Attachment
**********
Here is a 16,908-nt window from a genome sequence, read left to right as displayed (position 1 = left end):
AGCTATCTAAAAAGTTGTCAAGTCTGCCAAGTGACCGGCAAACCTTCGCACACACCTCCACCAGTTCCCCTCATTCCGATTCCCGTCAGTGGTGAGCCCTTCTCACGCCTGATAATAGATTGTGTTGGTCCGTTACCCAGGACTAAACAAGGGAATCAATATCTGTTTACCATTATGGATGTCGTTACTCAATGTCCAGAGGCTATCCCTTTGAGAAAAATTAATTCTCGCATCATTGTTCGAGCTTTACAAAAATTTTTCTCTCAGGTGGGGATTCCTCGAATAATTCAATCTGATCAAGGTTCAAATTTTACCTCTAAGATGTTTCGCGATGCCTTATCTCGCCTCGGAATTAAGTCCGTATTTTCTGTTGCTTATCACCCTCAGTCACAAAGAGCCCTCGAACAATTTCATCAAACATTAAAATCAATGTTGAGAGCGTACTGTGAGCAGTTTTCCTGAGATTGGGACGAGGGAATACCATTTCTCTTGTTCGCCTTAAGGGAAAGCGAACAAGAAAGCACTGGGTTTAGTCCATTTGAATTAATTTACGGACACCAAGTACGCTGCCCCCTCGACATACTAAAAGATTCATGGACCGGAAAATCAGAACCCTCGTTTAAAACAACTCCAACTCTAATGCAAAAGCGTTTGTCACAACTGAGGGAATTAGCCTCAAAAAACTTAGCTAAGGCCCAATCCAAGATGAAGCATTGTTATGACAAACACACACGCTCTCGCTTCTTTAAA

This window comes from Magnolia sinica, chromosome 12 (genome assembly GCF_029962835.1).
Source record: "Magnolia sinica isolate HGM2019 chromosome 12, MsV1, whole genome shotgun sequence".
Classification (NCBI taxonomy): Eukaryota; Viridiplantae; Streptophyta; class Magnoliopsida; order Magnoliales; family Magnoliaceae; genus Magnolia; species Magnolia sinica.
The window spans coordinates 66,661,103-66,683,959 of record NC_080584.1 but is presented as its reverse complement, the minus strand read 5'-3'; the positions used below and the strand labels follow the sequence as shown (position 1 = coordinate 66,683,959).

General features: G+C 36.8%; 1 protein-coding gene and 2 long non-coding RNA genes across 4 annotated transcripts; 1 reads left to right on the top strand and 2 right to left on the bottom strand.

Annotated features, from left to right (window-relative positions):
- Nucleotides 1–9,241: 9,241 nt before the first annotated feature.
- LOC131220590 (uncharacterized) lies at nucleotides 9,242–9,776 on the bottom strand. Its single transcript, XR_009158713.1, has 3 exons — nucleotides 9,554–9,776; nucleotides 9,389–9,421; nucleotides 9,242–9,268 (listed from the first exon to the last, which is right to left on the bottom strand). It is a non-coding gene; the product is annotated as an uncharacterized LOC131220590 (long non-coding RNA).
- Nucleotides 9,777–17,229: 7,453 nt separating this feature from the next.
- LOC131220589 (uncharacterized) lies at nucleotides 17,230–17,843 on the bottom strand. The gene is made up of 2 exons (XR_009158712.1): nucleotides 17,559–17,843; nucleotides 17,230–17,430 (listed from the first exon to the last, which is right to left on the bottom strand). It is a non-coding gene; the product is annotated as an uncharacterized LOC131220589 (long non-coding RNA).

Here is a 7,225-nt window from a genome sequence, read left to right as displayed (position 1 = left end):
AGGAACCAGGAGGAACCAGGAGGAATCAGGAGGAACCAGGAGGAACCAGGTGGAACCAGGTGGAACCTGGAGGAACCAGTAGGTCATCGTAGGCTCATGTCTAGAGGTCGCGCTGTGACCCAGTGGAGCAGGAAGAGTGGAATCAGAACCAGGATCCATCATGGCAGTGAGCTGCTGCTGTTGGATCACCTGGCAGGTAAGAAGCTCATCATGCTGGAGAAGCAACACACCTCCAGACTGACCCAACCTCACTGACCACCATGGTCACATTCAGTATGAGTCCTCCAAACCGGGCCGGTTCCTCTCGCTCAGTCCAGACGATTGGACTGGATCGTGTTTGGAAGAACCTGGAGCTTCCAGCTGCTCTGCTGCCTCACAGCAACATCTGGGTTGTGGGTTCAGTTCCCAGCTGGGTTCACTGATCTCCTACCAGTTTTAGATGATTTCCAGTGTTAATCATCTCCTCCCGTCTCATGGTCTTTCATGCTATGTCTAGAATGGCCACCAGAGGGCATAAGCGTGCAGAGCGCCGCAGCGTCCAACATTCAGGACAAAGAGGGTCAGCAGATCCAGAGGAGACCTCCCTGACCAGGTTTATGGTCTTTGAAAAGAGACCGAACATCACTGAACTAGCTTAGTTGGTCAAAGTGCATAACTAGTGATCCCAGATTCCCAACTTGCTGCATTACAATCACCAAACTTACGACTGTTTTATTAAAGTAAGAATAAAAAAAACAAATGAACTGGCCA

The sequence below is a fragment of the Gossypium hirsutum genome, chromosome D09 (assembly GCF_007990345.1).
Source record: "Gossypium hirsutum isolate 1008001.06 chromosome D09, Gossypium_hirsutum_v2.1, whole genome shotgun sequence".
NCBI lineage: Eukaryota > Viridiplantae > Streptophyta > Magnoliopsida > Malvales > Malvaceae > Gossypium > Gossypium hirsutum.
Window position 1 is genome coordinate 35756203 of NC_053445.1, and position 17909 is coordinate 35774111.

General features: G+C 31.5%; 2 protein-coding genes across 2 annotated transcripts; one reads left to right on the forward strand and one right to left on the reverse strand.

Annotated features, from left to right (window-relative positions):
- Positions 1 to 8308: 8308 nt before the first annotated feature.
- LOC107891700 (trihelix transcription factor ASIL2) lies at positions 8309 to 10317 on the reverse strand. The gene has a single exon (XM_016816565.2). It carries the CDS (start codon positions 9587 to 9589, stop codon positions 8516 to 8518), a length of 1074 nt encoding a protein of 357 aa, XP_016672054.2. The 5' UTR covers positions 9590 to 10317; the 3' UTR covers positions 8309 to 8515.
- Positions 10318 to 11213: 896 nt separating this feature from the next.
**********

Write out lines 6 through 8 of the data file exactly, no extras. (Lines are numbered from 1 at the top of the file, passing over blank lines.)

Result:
The window spans coordinates 66,661,103-66,683,959 of record NC_080584.1 but is presented as its reverse complement, the minus strand read 5'-3'; the positions used below and the strand labels follow the sequence as shown (position 1 = coordinate 66,683,959).

General features: G+C 36.8%; 1 protein-coding gene and 2 long non-coding RNA genes across 4 annotated transcripts; 1 reads left to right on the top strand and 2 right to left on the bottom strand.

Annotated features, from left to right (window-relative positions):